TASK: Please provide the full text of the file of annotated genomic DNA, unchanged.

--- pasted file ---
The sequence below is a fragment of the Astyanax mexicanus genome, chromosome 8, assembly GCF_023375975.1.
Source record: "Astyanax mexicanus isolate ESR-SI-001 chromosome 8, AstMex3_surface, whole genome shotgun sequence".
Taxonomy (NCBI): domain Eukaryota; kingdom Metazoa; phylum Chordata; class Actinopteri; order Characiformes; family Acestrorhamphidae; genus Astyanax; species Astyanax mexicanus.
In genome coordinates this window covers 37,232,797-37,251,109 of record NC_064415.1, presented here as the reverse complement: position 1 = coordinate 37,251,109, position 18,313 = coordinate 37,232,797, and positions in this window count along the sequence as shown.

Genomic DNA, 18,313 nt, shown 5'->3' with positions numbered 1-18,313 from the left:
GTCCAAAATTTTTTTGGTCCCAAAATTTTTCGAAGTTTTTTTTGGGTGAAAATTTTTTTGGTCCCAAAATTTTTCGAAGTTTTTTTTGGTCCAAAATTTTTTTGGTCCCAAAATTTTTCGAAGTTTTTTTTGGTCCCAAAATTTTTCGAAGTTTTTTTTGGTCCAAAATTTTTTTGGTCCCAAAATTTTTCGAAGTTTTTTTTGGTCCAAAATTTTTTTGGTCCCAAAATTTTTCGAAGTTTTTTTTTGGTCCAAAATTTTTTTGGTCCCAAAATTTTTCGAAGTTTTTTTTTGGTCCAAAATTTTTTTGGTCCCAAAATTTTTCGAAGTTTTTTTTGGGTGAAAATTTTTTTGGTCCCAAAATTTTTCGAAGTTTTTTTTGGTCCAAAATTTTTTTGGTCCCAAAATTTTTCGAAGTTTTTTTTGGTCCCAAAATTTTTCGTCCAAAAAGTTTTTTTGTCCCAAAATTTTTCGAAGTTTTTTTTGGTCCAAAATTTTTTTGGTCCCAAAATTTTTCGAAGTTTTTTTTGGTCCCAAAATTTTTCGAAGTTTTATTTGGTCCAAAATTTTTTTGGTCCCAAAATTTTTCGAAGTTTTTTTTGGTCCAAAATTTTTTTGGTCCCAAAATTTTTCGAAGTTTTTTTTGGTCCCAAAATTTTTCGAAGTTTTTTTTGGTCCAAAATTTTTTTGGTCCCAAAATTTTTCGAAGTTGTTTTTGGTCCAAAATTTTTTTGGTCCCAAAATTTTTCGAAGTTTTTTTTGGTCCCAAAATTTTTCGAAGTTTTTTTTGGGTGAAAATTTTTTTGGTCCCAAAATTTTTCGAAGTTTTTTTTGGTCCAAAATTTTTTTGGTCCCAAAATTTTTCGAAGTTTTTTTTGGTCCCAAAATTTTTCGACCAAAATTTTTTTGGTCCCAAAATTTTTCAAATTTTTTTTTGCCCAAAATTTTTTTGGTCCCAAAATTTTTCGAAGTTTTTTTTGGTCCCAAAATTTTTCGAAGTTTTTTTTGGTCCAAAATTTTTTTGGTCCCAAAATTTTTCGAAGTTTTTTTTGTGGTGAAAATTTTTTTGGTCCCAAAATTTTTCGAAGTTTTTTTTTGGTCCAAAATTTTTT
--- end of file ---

The sequence below is a fragment of the Astyanax mexicanus genome, chromosome 8, assembly GCF_023375975.1.
Source record: "Astyanax mexicanus isolate ESR-SI-001 chromosome 8, AstMex3_surface, whole genome shotgun sequence".
Taxonomy (NCBI): domain Eukaryota; kingdom Metazoa; phylum Chordata; class Actinopteri; order Characiformes; family Acestrorhamphidae; genus Astyanax; species Astyanax mexicanus.
In genome coordinates this window covers 37,232,797-37,251,109 of record NC_064415.1, presented here as the reverse complement: position 1 = coordinate 37,251,109, position 18,313 = coordinate 37,232,797, and positions in this window count along the sequence as shown.

Genomic DNA, 18,313 nt, shown 5'->3' with positions numbered 1-18,313 from the left:
GTCCAAAATTTTTTTGGTCCCAAAATTTTTCGAAGTTTTTTTTGGGTGAAAATTTTTTTGGTCCCAAAATTTTTCGAAGTTTTTTTTGGTCCAAAATTTTTTTGGTCCCAAAATTTTTCGAAGTTTTTTTTGGTCCCAAAATTTTTCGAAGTTTTTTTTGGTCCAAAATTTTTTTGGTCCCAAAATTTTTCGAAGTTTTTTTTGGTCCAAAATTTTTTTGGTCCCAAAATTTTTCGAAGTTTTTTTTTGGTCCAAAATTTTTTTGGTCCCAAAATTTTTCGAAGTTTTTTTTTGGTCCAAAATTTTTTTGGTCCCAAAATTTTTCGAAGTTTTTTTTGGGTGAAAATTTTTTTGGTCCCAAAATTTTTCGAAGTTTTTTTTGGTCCAAAATTTTTTTGGTCCCAAAATTTTTCGAAGTTTTTTTTGGTCCCAAAATTTTTCGTCCAAAAAGTTTTTTTGTCCCAAAATTTTTCGAAGTTTTTTTTGGTCCAAAATTTTTTTGGTCCCAAAATTTTTCGAAGTTTTTTTTGGTCCCAAAATTTTTCGAAGTTTTATTTGGTCCAAAATTTTTTTGGTCCCAAAATTTTTCGAAGTTTTTTTTGGTCCAAAATTTTTTTGGTCCCAAAATTTTTCGAAGTTTTTTTTGGTCCCAAAATTTTTCGAAGTTTTTTTTGGTCCAAAATTTTTTTGGTCCCAAAATTTTTCGAAGTTGTTTTTGGTCCAAAATTTTTTTGGTCCCAAAATTTTTCGAAGTTTTTTTTGGTCCCAAAATTTTTCGAAGTTTTTTTTGGGTGAAAATTTTTTTGGTCCCAAAATTTTTCGAAGTTTTTTTTGGTCCAAAATTTTTTTGGTCCCAAAATTTTTCGAAGTTTTTTTTGGTCCCAAAATTTTTCGACCAAAATTTTTTTGGTCCCAAAATTTTTCAAATTTTTTTTTGCCCAAAATTTTTTTGGTCCCAAAATTTTTCGAAGTTTTTTTTGGTCCCAAAATTTTTCGAAGTTTTTTTTGGTCCAAAATTTTTTTGGTCCCAAAATTTTTCGAAGTTTTTTTTGTGGTGAAAATTTTTTTGGTCCCAAAATTTTTCGAAGTTTTTTTTTGGTCCAAAATTTTTT